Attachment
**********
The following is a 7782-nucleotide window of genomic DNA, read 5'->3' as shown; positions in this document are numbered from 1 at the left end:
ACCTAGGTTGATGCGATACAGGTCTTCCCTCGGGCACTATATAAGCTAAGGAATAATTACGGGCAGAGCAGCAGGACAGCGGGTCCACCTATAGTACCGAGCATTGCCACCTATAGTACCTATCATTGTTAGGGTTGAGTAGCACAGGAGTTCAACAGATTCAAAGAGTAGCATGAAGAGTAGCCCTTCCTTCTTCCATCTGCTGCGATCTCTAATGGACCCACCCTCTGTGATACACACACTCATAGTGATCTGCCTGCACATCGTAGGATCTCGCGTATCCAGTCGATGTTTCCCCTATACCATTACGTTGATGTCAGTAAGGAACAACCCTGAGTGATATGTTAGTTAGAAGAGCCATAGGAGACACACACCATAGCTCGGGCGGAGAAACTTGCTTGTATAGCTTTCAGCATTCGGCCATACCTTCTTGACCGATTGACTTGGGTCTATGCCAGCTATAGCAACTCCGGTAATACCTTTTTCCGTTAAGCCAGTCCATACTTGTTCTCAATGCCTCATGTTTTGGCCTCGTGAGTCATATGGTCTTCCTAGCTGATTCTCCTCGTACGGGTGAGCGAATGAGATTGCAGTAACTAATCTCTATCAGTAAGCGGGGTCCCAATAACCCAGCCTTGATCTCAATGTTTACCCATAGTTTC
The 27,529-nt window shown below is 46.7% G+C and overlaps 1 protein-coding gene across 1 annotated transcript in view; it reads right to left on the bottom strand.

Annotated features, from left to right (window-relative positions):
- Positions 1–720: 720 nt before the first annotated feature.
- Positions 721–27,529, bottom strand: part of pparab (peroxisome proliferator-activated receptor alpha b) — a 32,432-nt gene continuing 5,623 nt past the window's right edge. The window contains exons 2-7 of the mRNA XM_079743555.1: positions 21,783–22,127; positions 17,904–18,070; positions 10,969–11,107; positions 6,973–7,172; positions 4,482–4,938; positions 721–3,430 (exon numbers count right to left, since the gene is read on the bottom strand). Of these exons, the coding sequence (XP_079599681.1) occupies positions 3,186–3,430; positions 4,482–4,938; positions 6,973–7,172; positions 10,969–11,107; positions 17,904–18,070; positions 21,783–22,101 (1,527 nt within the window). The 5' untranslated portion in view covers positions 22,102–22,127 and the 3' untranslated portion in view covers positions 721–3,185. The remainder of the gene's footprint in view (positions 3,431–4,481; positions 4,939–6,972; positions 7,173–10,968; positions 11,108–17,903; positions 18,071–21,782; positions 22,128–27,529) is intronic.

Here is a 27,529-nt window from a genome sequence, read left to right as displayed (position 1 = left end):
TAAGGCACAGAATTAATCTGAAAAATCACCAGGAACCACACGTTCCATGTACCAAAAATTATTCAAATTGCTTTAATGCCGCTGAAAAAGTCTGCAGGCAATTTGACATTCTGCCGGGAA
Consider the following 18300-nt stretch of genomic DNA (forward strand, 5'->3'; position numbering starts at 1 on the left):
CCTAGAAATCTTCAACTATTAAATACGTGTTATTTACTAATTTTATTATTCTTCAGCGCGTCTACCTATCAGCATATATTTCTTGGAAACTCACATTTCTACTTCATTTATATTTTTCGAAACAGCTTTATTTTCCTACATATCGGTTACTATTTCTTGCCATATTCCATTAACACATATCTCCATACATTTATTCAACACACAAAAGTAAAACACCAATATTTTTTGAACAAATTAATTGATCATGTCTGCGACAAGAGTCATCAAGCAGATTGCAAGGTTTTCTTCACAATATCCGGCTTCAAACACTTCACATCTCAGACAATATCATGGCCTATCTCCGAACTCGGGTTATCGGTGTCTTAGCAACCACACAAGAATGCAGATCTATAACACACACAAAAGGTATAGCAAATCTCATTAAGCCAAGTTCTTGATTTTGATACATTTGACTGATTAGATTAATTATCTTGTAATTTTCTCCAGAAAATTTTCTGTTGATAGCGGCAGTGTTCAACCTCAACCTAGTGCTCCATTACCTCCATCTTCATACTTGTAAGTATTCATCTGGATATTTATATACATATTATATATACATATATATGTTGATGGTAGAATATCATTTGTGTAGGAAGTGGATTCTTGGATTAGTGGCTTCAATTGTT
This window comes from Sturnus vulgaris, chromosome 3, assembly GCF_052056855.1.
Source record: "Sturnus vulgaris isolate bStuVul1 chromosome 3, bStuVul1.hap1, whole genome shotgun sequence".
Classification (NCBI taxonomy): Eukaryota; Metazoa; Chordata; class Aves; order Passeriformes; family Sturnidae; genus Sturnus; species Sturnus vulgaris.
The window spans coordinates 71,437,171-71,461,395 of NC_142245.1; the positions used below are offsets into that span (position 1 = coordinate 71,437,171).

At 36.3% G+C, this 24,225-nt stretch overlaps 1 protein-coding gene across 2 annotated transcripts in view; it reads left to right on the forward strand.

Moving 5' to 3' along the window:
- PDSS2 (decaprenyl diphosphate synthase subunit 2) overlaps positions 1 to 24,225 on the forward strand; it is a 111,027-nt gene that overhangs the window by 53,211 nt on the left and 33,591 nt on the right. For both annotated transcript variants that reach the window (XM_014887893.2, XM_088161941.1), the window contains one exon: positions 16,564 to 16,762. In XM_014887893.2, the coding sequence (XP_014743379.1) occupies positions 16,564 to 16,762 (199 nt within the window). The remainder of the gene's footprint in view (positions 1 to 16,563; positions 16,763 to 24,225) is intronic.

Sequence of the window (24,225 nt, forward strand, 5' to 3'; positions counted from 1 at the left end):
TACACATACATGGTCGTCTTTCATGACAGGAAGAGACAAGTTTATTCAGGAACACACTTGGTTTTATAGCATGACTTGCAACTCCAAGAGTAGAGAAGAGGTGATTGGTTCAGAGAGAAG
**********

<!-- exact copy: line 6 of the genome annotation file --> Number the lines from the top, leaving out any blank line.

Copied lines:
- Positions 721–27,529, bottom strand: part of pparab (peroxisome proliferator-activated receptor alpha b) — a 32,432-nt gene continuing 5,623 nt past the window's right edge. The window contains exons 2-7 of the mRNA XM_079743555.1: positions 21,783–22,127; positions 17,904–18,070; positions 10,969–11,107; positions 6,973–7,172; positions 4,482–4,938; positions 721–3,430 (exon numbers count right to left, since the gene is read on the bottom strand). Of these exons, the coding sequence (XP_079599681.1) occupies positions 3,186–3,430; positions 4,482–4,938; positions 6,973–7,172; positions 10,969–11,107; positions 17,904–18,070; positions 21,783–22,101 (1,527 nt within the window). The 5' untranslated portion in view covers positions 22,102–22,127 and the 3' untranslated portion in view covers positions 721–3,185. The remainder of the gene's footprint in view (positions 3,431–4,481; positions 4,939–6,972; positions 7,173–10,968; positions 11,108–17,903; positions 18,071–21,782; positions 22,128–27,529) is intronic.